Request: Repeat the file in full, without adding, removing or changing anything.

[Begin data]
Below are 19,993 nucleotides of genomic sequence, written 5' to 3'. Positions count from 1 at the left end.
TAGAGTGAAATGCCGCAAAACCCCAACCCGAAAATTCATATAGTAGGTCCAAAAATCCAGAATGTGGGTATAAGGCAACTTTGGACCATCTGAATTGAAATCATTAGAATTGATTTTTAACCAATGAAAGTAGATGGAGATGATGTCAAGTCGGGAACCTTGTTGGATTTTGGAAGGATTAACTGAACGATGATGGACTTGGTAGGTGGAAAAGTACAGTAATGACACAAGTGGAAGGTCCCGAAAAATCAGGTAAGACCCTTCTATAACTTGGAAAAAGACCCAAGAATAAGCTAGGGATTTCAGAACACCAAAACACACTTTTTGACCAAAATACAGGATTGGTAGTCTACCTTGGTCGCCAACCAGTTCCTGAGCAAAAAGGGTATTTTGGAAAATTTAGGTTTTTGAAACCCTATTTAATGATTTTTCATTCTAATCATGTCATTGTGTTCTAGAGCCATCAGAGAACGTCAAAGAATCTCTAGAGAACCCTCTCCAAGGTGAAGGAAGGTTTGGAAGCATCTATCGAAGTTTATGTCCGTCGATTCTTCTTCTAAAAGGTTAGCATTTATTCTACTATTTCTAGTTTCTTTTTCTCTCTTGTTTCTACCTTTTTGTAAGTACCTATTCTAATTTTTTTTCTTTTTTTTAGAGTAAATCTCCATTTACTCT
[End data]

Below are 19,993 nucleotides of genomic sequence, written 5' to 3'. Positions count from 1 at the left end.
TAGAGTGAAATGCCGCAAAACCCCAACCCGAAAATTCATATAGTAGGTCCAAAAATCCAGAATGTGGGTATAAGGCAACTTTGGACCATCTGAATTGAAATCATTAGAATTGATTTTTAACCAATGAAAGTAGATGGAGATGATGTCAAGTCGGGAACCTTGTTGGATTTTGGAAGGATTAACTGAACGATGATGGACTTGGTAGGTGGAAAAGTACAGTAATGACACAAGTGGAAGGTCCCGAAAAATCAGGTAAGACCCTTCTATAACTTGGAAAAAGACCCAAGAATAAGCTAGGGATTTCAGAACACCAAAACACACTTTTTGACCAAAATACAGGATTGGTAGTCTACCTTGGTCGCCAACCAGTTCCTGAGCAAAAAGGGTATTTTGGAAAATTTAGGTTTTTGAAACCCTATTTAATGATTTTTCATTCTAATCATGTCATTGTGTTCTAGAGCCATCAGAGAACGTCAAAGAATCTCTAGAGAACCCTCTCCAAGGTGAAGGAAGGTTTGGAAGCATCTATCGAAGTTTATGTCCGTCGATTCTTCTTCTAAAAGGTTAGCATTTATTCTACTATTTCTAGTTTCTTTTTCTCTCTTGTTTCTACCTTTTTGTAAGTACCTATTCTAATTTTTTTTCTTTTTTTTAGAGTAAATCTCCATTTACTCT